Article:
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<p>Police have raided the village of a murdered Lahu activist and arrested several of his family members in an alleged drug crackdown.</p> <p>On 29 May 2017, policemen and officers from the Narcotics Suppression Bureau<a href="">&nbsp;arrested&nbsp;</a>five people from Ban Kong Phak Ping in Chiang Dao District of Chiang Mai.</p> <p>Among the five is Chanthana Pasae, 20, a relative of&nbsp;<a href="">Chaiyapoom Pasae</a>, a young ethnic Lahu activist who was summarily killed by a soldier on 17 March.</p>
<div> <div>The media have been barred from the junta’s first regional session for political reconciliation in Chiang Mai. </div></div>
<div>Police have arrested three people in the north of Thailand for distributing flyers deemed as incitement and transferred them to the military which is detaining them incommunicado. &nbsp;</div> <div>&nbsp;</div> <div>On 22 November 2016, Pol Gen Srivara Ransibrahmanakul, the Deputy Commissioner of the Royal Thai Police, said that police have arrested three people from Chiang Mai province for distributing documents against the ruling junta. </div>
<p dir="ltr">The military court has denied bail for members of a Chiang Mai political clan accused of committing crimes against the state in letters criticising the junta-sponsored draft constitution.</p>
<div>The military in Chiang Mai has summoned six people and accused them of sedition without court approval, alleging that they were involved with the letters containing material criticizing the junta’s draft charter. &nbsp;</div> <div>&nbsp;</div> <div>On Wednesday, 27 July 2016, Maj Gen Kosol Pratum summoned six people to a military camp in the northern province of Chiang Mai. The six are on the military’s list of ten people allegedly involved with the letter campaign against the junta-sponsored draft charter. </div>
<p>The Thai junta leader issued an order to suspend public officials suspected of involvement in documents campaigning against the junta-sponsored draft constitution.</p> <p>The website of the Royal Gazette on Tuesday, 26 July 2016, published&nbsp;<a href="">the National Council for Peace and Order (NCPO) Head’s Order No. 44/2016</a>.</p> <p>The order suspends any public officials and local public administrators allegedly involved in anti-draft constitution letters from their posts.</p>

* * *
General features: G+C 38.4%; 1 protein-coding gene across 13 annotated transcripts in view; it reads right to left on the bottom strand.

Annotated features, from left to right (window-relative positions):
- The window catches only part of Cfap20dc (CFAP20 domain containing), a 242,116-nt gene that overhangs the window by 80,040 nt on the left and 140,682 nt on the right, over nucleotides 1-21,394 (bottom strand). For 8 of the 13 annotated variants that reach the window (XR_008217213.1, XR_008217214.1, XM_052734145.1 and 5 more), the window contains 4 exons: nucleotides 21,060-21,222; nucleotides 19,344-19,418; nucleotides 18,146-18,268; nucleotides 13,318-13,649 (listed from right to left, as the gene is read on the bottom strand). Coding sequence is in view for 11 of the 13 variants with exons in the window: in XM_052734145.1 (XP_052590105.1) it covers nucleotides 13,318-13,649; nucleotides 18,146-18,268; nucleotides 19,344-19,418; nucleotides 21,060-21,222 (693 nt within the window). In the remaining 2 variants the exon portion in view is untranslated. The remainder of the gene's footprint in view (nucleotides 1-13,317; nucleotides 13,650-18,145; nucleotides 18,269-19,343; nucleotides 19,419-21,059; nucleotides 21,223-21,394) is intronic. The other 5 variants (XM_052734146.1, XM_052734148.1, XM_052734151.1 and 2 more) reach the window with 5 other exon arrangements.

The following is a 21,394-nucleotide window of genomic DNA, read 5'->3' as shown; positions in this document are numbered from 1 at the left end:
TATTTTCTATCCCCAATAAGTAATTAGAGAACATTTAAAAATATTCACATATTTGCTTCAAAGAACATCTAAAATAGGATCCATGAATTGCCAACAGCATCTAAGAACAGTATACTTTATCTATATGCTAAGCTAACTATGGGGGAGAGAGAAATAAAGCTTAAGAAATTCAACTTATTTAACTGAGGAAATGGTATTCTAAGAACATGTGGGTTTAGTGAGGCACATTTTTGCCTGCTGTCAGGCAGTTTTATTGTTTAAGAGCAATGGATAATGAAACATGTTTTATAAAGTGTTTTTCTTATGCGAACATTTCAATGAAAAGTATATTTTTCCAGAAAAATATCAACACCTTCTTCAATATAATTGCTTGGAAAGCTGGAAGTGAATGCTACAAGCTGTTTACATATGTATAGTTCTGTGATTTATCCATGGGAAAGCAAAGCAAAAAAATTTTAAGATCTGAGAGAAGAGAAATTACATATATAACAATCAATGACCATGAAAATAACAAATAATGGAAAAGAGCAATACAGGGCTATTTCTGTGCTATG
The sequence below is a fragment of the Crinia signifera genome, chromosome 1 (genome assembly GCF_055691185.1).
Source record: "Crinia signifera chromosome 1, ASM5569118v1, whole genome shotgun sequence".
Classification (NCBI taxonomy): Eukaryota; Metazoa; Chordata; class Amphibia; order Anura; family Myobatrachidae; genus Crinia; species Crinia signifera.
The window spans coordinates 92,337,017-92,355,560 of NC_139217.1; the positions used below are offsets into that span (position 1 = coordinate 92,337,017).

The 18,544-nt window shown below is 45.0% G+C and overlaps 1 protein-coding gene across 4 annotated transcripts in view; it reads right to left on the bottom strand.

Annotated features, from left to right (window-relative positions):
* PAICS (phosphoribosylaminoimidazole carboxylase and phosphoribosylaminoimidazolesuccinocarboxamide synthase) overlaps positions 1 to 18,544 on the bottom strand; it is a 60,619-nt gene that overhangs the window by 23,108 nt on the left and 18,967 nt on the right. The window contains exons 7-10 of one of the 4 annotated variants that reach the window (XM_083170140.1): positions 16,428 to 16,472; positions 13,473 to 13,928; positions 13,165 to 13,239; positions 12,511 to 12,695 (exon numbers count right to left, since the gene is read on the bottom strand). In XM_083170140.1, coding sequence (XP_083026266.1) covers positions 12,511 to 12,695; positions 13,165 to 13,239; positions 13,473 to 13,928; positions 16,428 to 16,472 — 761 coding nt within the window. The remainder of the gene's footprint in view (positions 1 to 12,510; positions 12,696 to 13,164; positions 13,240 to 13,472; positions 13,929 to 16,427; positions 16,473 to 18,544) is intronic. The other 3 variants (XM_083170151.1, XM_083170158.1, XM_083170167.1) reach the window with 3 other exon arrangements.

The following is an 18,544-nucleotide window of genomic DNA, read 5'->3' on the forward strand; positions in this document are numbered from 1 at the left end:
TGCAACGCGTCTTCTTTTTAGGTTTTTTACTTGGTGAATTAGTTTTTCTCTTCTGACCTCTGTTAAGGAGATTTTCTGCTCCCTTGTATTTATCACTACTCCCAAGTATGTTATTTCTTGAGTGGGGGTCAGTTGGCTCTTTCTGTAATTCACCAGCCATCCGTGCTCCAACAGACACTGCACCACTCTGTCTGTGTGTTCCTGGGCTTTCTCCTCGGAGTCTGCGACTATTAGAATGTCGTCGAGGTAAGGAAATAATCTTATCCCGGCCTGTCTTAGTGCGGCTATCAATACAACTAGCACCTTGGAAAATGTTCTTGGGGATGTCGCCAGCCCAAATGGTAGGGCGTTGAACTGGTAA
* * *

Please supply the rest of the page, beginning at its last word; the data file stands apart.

<p>The Thai police have arrested a northerner suspected of sending thousands of anti-draft charter letters after the military detained his parents.</p> <p>Police officers from the Crime Suppression Division (CSD) on Saturday afternoon, 23 July 2016, arrested Wisarut Khunnitisan, 38, from a condominium in Bangkok and flew him to the northern province of Chiang Mai.</p>
<p>The Thai authorities have searched the homes of leading anti-establishment red shirt figures in northern Thailand in the hunt for the persons who sent letters criticising the junta-sponsored draft charter.</p>
<p>Authorities have confiscated over 2,000 letters from anonymous senders containing information against the junta’s draft charter in the northern province of Chiang Mai while another 3,000 were found in Lampang a day earlier.&nbsp; &nbsp;<br /></p>
<p dir="ltr">Soldiers and police officers in Chiang Mai intimidated a staff of Thai Lawyers for Human Rights (TLHR), asking whether he was distributing booklets against the junta-sponsored draft constitution or involving with Prachatai website.</p>
<div> <div>Police officers and soldiers have again confiscated ‘right to campaign’ balloons from pro-democracy activists in northern Thailand, threatening to prosecute the activists if they continue the campaign.&nbsp;</div> <div>&nbsp;</div> <div>On Sunday, 3 July 2016, over 10 police officers and soldiers confiscated balloons printed with the message “campaigning is not a crime” from activists of the Free Maejo for Democracy group, a pro-democracy student activist group in the northern province of Chiang Mai, Thai Lawyers for Human Rights (TLHR) <a href="">repor </a></div></div>
<p>After a series of arrests and the detention of junta opponents, activists across the country have come up with new tactics to campaign for fair play in the August referendum. Instead of hosting seminars, handing out flyers, and marching, they are using more creative non-violent protest methods like balloons, dolls, and cartoon figures.&nbsp;</p> <p></p>